Your political stance and opinions may change over time depending on who you follow on Twitter and Facebook, suggests a new study.
Equally, and for the same reasons, they might stay exactly the same.
Why? Because who we choose to follow on social networking sites directly impacts the news and content that we see in our streams every day of the week. If we only follow users with the same opinions as our own, our attitudes are unlikely to change. Indeed, if anything, they’ll strengthen, as our view of the world will seem to reflect others’ view of the world.
Conversely, if we follow and engage with people with different opinions to our own our world view might shift accordingly.
“Two users of Twitter might be exposed to very different content based on which accounts they choose to follow, while two people reading the local newspaper might read different stories but at the end of the day it’s the same content they’re exposed to,” said Brian Knight, who co-authored the paper.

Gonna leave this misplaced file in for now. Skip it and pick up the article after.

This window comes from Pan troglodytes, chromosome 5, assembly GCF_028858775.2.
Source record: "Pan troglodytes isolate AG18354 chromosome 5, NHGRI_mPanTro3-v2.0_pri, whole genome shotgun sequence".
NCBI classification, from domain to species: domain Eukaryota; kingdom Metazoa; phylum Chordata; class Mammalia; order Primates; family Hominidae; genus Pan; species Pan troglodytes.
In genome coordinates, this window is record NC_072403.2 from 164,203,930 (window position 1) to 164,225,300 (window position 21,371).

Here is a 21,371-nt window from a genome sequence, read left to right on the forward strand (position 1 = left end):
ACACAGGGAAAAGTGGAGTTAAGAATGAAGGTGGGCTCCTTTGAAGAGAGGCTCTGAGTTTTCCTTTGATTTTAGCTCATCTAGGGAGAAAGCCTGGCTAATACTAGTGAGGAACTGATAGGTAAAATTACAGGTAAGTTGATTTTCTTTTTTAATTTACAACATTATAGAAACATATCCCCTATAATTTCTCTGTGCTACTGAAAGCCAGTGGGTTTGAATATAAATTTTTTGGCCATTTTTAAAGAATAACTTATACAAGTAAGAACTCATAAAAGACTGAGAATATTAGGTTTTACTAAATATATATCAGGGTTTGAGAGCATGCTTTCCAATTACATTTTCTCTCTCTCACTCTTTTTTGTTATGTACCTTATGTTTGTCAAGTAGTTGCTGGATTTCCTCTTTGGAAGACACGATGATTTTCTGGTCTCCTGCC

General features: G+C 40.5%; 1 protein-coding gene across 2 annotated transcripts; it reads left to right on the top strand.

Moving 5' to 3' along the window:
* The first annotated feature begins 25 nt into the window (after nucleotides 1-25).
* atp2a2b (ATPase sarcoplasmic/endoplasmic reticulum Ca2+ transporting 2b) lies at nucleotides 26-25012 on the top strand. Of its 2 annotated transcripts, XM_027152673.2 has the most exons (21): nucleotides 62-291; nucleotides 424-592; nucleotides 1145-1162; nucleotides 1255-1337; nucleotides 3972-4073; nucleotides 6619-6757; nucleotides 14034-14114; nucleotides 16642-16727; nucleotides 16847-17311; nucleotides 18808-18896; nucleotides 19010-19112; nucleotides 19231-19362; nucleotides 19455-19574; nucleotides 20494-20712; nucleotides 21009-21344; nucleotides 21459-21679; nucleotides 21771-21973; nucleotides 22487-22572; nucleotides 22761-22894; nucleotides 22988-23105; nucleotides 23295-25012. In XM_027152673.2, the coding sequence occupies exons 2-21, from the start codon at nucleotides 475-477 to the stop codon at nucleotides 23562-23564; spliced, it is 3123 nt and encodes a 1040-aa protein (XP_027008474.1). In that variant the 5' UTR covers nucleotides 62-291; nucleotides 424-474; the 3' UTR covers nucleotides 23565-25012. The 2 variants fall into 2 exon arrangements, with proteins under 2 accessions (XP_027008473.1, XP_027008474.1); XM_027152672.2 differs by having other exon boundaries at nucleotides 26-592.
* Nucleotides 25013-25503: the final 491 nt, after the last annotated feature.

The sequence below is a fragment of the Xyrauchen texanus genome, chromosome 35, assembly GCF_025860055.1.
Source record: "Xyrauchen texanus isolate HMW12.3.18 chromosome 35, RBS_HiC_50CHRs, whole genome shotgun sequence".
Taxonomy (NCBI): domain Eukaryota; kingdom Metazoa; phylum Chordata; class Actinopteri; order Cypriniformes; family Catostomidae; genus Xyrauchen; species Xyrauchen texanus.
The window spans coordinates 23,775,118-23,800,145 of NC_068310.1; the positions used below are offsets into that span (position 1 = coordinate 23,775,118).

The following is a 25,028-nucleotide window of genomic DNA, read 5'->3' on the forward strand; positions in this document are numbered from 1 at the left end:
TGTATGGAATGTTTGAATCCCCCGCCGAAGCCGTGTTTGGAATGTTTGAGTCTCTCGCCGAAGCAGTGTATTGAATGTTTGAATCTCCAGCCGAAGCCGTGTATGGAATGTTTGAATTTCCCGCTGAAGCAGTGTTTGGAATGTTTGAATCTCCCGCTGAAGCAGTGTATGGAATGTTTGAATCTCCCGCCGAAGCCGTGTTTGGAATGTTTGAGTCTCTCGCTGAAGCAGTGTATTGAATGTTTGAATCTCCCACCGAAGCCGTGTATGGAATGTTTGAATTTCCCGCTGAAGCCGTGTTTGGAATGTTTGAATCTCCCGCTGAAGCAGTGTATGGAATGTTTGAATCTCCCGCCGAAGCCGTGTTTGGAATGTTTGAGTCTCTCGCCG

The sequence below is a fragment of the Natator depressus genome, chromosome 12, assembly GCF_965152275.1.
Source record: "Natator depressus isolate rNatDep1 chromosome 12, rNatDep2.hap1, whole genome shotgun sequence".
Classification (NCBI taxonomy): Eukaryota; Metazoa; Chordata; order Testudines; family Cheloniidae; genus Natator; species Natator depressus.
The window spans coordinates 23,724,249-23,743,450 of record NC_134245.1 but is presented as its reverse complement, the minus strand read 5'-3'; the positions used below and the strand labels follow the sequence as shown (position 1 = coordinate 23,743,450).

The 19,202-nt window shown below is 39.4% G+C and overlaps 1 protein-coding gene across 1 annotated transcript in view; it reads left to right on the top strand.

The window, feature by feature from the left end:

The study analysed more than two million political Twitter users during the 2012 election, and found that 90 percent of of the tweets that liberal voters saw came from Democrats, and 90 percent of the tweets conservative voters saw came from Republicans.
The data showed that if people saw tweets at random, about half would have come from each political party.
“As we move from a world in which traditional media outlets control the content we receive to a world in which most of the content is coming from our friends, it’s really important to understand who your friends are,” said Pablo Barberá, a doctoral candidate in politics at New York University.
“In political science, we know that who you speak to is very important in your voting decisions and political identity, and I think increased use of these platforms is going to make network behavior even more relevant in politics,” he added.
(Source: New York Times.)